The upcoming Better Apartments Design Standards, which will come into effect in Victoria in March 2017, set minimum size standards for rooms of off-the-plan apartments.
Although the new standards do not go as far as setting minimum apartment sizes (as is the case in Sydney, where one-bedroom apartments must be a minimum of 58 square metres), iBuyNew Group Ltd has suggested that the big four banks are tightening up their lending policies, and are “refusing to lend for one-bedroom apartments smaller than 50 square metres”.
It added that this could mean those who have bought off-the-plan apartments that are scheduled to be completed this year could lose their deposits if the finished apartment does not meet the new standards.
iBuyNew CEO Mark Mendel said the situation is unfair as banks had applied different standards for the developers of the apartment projects.
He commented: “If banks are prepared to fund a development for construction then they should take the same stance on providing finance when it comes to the buyers of those off-the-plan apartments.
“Many Melbourne apartment projects due to be completed in 2017 were designed in 2014 or prior, before the discussions about the new design guidelines had even been made public.
“The banks should be offering to fund the buyers of those apartments under the same policy that exist[ed] when the construction started.”
Mr Mendel added: “Buyers of off-the-plan apartments should be able to go to the bank that funds the construction and take out a pre-approval that will last them until settlement.
“This reduces a part of the risk for the buyer as they don’t have finance risk. It also reduces problems for the developer as they don’t have settlement risk and overall it’s a win/win situation for the bank.”
The iBuyNew warning comes amid increasing concern over the off-the-plan market. In October last year, the Reserve Bank of Australia warned that off-the-plan purchases could fail to settle as more apartments come online.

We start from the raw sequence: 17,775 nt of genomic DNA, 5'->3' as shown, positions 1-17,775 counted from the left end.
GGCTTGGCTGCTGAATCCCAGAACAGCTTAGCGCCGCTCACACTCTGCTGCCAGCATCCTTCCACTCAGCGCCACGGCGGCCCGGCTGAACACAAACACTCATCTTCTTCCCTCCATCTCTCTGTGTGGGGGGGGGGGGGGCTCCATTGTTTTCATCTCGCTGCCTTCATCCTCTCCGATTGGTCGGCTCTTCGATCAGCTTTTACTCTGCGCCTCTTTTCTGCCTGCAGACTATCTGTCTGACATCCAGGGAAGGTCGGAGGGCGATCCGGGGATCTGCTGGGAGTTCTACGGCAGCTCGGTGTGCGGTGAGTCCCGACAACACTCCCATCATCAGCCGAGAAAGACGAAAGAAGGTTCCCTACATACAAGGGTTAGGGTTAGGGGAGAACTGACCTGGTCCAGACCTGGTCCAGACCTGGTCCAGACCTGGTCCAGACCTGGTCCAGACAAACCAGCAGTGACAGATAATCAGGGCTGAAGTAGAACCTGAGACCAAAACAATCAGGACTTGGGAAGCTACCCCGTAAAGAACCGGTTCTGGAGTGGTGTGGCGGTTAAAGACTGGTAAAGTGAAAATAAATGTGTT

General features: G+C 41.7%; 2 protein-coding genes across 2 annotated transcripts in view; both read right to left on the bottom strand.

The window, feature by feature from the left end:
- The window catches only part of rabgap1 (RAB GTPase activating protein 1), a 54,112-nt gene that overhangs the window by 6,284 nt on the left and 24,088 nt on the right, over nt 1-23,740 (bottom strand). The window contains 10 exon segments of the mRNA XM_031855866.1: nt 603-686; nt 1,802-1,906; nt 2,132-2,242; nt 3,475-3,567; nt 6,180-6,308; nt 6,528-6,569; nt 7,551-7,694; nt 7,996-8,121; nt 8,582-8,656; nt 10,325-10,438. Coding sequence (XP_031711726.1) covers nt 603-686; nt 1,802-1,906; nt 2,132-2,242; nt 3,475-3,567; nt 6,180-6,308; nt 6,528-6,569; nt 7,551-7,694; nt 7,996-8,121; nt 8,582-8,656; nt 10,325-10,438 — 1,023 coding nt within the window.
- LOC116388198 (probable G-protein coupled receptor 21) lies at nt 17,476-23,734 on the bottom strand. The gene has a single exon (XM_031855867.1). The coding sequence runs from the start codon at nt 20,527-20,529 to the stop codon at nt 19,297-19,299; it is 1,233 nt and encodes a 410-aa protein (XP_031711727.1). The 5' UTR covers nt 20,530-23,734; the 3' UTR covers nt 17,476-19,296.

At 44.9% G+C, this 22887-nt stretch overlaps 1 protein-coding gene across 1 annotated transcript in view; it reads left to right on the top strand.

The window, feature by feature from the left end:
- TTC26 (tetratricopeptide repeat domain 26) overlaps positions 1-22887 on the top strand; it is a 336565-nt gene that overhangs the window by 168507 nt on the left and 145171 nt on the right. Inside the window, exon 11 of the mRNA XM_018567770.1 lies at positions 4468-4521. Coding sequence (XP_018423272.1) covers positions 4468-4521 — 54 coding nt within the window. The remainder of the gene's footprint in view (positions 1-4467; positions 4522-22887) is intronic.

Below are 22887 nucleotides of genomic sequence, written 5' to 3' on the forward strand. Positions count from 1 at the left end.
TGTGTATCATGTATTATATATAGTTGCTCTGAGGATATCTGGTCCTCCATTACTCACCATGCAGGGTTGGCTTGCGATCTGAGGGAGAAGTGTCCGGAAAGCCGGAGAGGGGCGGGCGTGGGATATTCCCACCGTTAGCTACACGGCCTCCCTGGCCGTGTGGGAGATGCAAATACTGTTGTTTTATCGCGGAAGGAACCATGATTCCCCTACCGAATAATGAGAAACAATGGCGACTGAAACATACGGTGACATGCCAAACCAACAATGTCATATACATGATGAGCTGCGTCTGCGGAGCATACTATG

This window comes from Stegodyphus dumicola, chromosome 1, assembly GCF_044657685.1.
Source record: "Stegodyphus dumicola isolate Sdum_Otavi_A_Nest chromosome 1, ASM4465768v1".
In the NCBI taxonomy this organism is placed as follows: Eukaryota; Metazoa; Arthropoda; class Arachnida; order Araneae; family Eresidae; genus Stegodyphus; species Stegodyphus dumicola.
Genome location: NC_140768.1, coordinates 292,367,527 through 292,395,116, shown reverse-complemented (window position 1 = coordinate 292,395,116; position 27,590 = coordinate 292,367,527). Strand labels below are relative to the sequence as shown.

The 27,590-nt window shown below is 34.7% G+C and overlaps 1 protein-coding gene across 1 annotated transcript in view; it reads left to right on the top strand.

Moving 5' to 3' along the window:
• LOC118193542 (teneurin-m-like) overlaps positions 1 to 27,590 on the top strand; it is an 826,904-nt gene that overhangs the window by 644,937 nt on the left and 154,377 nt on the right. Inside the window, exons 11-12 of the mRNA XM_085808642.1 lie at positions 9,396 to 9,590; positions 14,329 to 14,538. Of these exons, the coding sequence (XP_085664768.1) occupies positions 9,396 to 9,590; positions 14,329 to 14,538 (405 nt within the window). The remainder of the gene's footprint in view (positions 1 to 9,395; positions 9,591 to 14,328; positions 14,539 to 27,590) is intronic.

In the last Financial Stability Review, the RBA wrote: “Liaison with the property industry points to some concern that this will become more common in Brisbane, Melbourne and Perth.
“These concerns arise from a combination of tighter financing conditions for purchasers (especially for non-residents and those reliant on foreign income) and valuations at settlement below the contracted price.
“Liaison with banks and industry suggests that in Melbourne, and increasingly in Brisbane, valuations for off-the-plan apartments are often a little below contract prices. However, the magnitude of the difference varies across individual projects and apartments…
“In weaker markets, such as Perth, there have been some instances of developers offering discounts to contracted prices to ensure that settlement occurs. In some cases, larger developers have also offered vendor finance to foreign buyers who could not access bank finance.”
The bank also revealed that in Perth, the expected flow of new dwellings is “more modest” relative to the stock and is geographically dispersed, but “these dwellings are entering the market at a time when housing prices and rents are falling and population growth is slowing”.
[Related: SMSFs warned on ‘off-the-plan nightmares']
Annie Kane is the editor of Mortgage Business.
As well as writing news and features on the Australian mortgage market, financial regulation, fintechs and the wider lending market – Annie is also a regular contributor to the Mortgage Business Uncut podcast.
Before joining Momentum Media in 2016, Annie wrote for a range of business and consumer titles, including The Guardian (Australia), BBC Music Magazine, Elle (Australia), BBC Countryfile, BBC Homes & Antiques, and Resource magazine.